Before we get into what Scripture says, however, what are the steps that you use when trying to restore broken relationships?

Christmas Characters Part 1

Thursday, December 17th, 2009

As we head into Christmas, I thought we should spend a little time talking about the Christmas event. So for the next two weeks of posts, we’re going to look at some of the people that experienced that first Christmas and try to learn from them. Today let’s look at Jesus’ adopted father, Joseph.
Not much is known about Joseph. His story takes up very little space in Scripture. Mathew is the only New Testament author that tells his story. (Luke tells the story from Mary’s perspective. Mark starts his gospel when Jesus is older. John doesn’t discuss Jesus’ human parents.)

Joseph, Matthew says, was a righteous man. That, by the way, is probably the best commentary possible of one’s life. Joseph, the righteous man, chooses to endure the scorn and ridicule of marrying a woman that everyone suspected was unfaithful to him because God said so.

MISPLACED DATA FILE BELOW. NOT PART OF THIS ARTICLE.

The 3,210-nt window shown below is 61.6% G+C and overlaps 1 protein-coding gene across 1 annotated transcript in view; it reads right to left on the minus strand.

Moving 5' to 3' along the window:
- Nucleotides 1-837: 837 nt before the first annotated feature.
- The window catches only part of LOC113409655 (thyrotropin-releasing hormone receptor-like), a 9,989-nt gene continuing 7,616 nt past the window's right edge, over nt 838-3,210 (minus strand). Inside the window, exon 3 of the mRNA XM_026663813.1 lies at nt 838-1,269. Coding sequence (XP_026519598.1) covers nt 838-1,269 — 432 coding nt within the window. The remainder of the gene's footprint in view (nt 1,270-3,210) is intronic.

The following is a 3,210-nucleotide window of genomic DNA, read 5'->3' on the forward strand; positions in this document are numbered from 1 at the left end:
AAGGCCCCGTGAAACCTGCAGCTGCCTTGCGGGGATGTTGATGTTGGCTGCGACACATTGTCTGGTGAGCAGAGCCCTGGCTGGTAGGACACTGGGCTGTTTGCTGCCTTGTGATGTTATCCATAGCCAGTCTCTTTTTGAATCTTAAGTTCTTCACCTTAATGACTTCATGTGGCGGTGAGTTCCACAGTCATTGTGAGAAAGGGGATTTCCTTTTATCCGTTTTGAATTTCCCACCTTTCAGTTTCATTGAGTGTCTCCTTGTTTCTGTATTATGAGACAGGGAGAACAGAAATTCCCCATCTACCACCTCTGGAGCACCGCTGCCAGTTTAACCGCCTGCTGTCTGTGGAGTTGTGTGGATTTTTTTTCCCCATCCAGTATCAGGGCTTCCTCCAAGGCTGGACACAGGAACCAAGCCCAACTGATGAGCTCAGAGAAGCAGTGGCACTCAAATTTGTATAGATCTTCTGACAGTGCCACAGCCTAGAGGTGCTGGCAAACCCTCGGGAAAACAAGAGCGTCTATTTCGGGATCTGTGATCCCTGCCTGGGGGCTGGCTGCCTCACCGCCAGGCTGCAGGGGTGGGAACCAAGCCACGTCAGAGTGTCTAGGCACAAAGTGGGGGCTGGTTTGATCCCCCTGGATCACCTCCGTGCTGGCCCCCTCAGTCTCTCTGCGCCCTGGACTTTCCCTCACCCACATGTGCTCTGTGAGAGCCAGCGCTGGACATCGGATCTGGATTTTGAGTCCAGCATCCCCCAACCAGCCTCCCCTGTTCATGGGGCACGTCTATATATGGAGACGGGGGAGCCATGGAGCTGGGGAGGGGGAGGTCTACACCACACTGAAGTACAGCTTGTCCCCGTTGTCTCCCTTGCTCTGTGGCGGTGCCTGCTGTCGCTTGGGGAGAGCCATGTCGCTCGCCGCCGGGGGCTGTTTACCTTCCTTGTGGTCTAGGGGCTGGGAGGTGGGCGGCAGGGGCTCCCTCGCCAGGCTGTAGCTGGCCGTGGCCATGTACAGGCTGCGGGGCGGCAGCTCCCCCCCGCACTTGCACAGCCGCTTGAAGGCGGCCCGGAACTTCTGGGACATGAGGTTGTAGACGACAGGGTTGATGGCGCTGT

Can you imagine how difficult that had to be for Joseph? That certainly wasn’t at all what he expected. This was not the life that Joseph planned. Yet, Joseph was a righteous man. He obeyed God and endured the hardship and embarrassment of marrying a woman that people would always suspect had cheated on him, for the sake of God’s plan.

We all have to endure things that don’t fit in our plan. It could be the loss of a job, the loss of a marriage, the loss of a child the loss of a friend. I don’t know what you’re enduring right now. But, Joseph, the righteous man, shows us that we can endure it. Joseph’s endurance allowed him to be the man that raised God’s Son. As you prepare for Christmas, think about that. Think about what God might be doing through the experience that you’re enduring. And, lean on him.

Christmas is over

Friday, December 26th, 2008